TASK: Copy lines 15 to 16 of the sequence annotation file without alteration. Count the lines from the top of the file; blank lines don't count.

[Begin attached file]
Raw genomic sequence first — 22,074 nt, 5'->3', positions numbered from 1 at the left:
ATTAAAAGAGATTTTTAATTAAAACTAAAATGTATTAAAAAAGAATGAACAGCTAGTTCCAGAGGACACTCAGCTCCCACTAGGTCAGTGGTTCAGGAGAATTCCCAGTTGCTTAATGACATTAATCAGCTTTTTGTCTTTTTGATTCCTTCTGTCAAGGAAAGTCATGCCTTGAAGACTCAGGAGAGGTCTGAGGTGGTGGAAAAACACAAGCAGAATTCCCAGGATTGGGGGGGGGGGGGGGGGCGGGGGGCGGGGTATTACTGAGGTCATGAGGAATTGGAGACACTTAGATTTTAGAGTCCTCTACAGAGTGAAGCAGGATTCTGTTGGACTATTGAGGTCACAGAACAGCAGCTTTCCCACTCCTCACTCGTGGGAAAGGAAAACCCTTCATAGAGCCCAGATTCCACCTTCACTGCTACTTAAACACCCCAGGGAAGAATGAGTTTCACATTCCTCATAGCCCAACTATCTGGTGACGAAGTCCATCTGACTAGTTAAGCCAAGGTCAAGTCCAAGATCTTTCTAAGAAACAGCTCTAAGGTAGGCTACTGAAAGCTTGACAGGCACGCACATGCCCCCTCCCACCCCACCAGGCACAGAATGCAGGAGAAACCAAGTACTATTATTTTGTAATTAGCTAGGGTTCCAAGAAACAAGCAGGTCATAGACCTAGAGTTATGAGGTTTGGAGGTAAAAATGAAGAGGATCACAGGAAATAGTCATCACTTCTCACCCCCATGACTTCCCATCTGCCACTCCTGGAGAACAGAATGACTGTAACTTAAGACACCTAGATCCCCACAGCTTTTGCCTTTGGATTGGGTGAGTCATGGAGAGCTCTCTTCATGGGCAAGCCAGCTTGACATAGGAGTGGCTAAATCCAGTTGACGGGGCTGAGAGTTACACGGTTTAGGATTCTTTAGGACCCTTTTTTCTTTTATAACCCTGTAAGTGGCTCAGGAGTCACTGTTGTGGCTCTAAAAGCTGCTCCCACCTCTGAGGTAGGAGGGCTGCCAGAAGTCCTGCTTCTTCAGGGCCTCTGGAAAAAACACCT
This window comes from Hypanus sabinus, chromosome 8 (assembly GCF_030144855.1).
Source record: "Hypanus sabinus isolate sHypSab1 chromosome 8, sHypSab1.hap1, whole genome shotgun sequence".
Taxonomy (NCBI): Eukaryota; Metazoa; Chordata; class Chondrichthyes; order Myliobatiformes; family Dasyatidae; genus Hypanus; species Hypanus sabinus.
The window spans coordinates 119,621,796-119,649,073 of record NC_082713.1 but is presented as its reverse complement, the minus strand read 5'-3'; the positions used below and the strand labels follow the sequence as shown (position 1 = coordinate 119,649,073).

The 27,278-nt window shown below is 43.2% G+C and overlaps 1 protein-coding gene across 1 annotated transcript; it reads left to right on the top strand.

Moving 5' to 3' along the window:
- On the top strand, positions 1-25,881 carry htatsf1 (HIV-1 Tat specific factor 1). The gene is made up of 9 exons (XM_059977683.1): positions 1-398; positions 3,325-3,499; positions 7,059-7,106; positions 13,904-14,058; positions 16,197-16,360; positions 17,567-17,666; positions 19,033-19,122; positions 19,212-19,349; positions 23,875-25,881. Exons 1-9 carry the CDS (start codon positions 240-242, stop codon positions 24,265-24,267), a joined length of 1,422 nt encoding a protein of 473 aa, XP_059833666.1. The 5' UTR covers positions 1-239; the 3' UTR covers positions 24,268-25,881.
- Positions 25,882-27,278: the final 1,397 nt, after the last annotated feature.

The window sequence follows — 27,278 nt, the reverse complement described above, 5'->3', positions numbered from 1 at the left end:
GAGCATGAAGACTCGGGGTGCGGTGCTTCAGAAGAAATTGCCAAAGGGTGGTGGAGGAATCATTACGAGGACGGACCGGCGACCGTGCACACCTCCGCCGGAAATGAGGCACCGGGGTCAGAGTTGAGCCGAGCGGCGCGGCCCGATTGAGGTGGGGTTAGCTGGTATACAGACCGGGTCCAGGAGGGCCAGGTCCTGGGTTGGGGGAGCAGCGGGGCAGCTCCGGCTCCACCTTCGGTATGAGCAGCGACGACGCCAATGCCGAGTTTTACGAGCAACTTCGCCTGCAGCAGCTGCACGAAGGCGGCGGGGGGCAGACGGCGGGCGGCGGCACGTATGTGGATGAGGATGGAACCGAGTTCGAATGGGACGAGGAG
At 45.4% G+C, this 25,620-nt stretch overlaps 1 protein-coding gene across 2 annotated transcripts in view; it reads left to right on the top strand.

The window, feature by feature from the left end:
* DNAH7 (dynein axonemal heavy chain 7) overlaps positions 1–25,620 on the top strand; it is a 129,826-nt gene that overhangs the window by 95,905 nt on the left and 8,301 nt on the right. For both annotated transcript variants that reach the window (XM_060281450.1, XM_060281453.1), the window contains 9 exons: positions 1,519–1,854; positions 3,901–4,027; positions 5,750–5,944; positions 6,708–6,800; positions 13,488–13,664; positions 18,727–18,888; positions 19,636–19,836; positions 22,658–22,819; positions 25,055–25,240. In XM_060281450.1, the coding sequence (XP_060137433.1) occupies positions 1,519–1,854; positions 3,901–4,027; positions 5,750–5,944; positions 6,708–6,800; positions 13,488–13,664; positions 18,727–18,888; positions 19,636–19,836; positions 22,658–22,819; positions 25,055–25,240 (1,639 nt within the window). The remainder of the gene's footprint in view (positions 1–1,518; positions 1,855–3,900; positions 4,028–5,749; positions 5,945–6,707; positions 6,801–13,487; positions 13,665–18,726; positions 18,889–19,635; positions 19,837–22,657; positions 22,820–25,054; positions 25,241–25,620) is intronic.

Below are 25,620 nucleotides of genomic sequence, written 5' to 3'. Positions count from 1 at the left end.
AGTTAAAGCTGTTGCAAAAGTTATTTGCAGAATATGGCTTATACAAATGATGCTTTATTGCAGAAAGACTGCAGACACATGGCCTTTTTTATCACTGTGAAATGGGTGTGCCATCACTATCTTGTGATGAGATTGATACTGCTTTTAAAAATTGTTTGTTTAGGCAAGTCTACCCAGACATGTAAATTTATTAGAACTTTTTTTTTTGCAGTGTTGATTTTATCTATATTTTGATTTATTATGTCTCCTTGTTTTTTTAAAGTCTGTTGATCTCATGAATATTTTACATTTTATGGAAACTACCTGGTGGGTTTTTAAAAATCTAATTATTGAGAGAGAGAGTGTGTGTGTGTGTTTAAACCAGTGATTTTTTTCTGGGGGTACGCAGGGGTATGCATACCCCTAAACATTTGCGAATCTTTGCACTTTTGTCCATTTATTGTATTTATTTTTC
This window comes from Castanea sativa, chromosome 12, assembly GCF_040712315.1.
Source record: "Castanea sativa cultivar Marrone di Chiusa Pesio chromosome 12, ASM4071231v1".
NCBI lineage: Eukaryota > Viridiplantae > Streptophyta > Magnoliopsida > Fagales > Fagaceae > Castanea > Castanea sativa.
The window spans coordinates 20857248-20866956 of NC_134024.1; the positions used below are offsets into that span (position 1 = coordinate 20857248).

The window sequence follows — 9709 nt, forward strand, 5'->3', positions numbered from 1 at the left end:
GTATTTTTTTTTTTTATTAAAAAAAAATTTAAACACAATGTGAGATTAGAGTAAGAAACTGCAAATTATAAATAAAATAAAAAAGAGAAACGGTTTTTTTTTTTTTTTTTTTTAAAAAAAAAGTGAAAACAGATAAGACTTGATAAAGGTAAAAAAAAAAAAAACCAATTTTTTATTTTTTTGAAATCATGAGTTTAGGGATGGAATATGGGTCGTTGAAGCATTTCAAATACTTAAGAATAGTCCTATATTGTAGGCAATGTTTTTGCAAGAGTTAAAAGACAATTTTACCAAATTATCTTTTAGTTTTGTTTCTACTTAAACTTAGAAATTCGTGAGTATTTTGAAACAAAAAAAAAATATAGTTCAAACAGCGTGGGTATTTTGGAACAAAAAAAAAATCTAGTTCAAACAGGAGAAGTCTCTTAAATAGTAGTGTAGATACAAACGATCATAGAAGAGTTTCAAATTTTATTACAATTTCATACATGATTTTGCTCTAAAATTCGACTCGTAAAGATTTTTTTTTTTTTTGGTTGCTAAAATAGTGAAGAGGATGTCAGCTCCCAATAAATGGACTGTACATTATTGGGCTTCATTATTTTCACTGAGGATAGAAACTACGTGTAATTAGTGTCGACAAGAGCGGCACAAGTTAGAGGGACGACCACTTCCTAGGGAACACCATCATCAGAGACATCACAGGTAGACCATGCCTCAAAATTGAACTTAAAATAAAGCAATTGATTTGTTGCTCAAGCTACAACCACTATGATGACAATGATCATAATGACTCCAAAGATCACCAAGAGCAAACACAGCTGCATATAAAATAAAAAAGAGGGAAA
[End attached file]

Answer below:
* DNAH7 (dynein axonemal heavy chain 7) overlaps positions 1–25,620 on the top strand; it is a 129,826-nt gene that overhangs the window by 95,905 nt on the left and 8,301 nt on the right. For both annotated transcript variants that reach the window (XM_060281450.1, XM_060281453.1), the window contains 9 exons: positions 1,519–1,854; positions 3,901–4,027; positions 5,750–5,944; positions 6,708–6,800; positions 13,488–13,664; positions 18,727–18,888; positions 19,636–19,836; positions 22,658–22,819; positions 25,055–25,240. In XM_060281450.1, the coding sequence (XP_060137433.1) occupies positions 1,519–1,854; positions 3,901–4,027; positions 5,750–5,944; positions 6,708–6,800; positions 13,488–13,664; positions 18,727–18,888; positions 19,636–19,836; positions 22,658–22,819; positions 25,055–25,240 (1,639 nt within the window). The remainder of the gene's footprint in view (positions 1–1,518; positions 1,855–3,900; positions 4,028–5,749; positions 5,945–6,707; positions 6,801–13,487; positions 13,665–18,726; positions 18,889–19,635; positions 19,837–22,657; positions 22,820–25,054; positions 25,241–25,620) is intronic.

Below are 25,620 nucleotides of genomic sequence, written 5' to 3'. Positions count from 1 at the left end.